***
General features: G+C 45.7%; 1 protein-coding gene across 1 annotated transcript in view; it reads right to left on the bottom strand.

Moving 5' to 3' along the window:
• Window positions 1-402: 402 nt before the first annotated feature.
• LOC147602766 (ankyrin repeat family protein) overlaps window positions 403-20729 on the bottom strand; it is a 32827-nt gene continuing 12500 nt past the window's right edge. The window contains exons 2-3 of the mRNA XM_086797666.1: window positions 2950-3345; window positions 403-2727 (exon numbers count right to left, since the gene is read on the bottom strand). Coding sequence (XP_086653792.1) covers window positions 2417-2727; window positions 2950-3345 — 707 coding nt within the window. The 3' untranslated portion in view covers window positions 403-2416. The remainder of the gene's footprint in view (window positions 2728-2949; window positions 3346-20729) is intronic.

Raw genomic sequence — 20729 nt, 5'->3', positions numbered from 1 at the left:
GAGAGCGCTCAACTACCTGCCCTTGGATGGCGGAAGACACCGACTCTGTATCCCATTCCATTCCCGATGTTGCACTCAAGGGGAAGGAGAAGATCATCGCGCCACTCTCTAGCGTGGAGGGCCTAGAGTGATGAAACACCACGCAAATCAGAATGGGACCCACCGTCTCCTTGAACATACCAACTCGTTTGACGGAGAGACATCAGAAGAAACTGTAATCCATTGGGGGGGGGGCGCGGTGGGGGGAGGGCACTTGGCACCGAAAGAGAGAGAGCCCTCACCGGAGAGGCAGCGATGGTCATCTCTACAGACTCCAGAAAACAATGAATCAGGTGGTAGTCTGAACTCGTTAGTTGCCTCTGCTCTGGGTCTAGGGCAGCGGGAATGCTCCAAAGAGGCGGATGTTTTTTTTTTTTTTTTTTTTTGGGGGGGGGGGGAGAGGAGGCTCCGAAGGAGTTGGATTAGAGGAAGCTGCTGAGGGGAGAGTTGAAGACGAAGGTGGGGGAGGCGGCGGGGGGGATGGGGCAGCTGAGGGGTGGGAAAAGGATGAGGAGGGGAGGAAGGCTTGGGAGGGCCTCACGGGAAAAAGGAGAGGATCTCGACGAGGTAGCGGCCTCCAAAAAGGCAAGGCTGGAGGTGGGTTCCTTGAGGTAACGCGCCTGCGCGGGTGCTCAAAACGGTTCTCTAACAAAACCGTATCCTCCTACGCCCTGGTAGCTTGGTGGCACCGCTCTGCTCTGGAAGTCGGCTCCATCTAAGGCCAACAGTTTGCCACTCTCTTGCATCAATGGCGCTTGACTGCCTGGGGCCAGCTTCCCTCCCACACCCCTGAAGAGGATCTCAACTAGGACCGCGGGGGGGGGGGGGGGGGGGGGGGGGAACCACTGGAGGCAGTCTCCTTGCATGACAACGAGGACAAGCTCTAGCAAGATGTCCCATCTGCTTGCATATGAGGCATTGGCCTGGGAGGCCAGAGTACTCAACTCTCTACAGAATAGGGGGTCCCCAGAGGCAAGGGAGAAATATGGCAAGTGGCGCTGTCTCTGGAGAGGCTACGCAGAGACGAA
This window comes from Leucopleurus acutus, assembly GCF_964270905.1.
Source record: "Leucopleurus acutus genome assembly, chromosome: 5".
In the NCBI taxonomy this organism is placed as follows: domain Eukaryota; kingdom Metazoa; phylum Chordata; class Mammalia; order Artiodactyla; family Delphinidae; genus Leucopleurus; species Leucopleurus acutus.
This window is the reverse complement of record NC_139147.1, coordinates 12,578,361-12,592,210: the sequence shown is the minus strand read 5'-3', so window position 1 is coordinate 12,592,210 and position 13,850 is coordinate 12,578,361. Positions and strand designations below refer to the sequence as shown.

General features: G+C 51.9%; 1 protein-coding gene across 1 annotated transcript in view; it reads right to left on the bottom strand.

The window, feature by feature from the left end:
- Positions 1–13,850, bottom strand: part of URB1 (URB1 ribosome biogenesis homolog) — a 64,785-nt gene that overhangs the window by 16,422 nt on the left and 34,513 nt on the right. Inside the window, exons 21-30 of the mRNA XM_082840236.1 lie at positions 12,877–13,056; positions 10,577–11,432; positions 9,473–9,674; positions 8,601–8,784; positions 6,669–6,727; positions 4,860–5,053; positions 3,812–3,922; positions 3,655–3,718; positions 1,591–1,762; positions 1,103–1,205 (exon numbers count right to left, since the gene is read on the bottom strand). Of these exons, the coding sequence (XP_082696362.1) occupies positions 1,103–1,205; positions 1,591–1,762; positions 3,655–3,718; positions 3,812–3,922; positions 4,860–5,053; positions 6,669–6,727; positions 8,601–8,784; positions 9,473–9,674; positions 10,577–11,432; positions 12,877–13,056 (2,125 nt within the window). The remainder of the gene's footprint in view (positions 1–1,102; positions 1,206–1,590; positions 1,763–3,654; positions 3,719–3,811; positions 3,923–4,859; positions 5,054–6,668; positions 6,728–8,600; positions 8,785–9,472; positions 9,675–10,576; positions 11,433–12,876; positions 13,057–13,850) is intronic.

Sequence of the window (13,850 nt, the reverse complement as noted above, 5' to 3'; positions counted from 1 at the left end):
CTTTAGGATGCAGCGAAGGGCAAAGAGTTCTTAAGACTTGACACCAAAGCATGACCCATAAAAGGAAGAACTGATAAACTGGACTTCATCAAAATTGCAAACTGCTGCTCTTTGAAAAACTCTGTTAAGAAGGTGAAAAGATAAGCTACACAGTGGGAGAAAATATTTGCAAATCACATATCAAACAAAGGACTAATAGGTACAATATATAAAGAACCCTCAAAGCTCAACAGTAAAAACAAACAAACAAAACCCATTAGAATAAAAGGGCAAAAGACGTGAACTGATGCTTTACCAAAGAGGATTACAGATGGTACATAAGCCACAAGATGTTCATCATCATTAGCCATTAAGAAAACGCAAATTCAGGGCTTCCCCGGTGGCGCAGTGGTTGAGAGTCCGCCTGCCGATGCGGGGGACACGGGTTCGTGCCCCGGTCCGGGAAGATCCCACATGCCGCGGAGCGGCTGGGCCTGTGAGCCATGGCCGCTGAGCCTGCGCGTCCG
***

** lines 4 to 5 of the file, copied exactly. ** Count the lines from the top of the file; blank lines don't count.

• LOC147602766 (ankyrin repeat family protein) overlaps window positions 403-20729 on the bottom strand; it is a 32827-nt gene continuing 12500 nt past the window's right edge. The window contains exons 2-3 of the mRNA XM_086797666.1: window positions 2950-3345; window positions 403-2727 (exon numbers count right to left, since the gene is read on the bottom strand). Coding sequence (XP_086653792.1) covers window positions 2417-2727; window positions 2950-3345 — 707 coding nt within the window. The 3' untranslated portion in view covers window positions 403-2416. The remainder of the gene's footprint in view (window positions 2728-2949; window positions 3346-20729) is intronic.

Raw genomic sequence — 20729 nt, 5'->3', positions numbered from 1 at the left: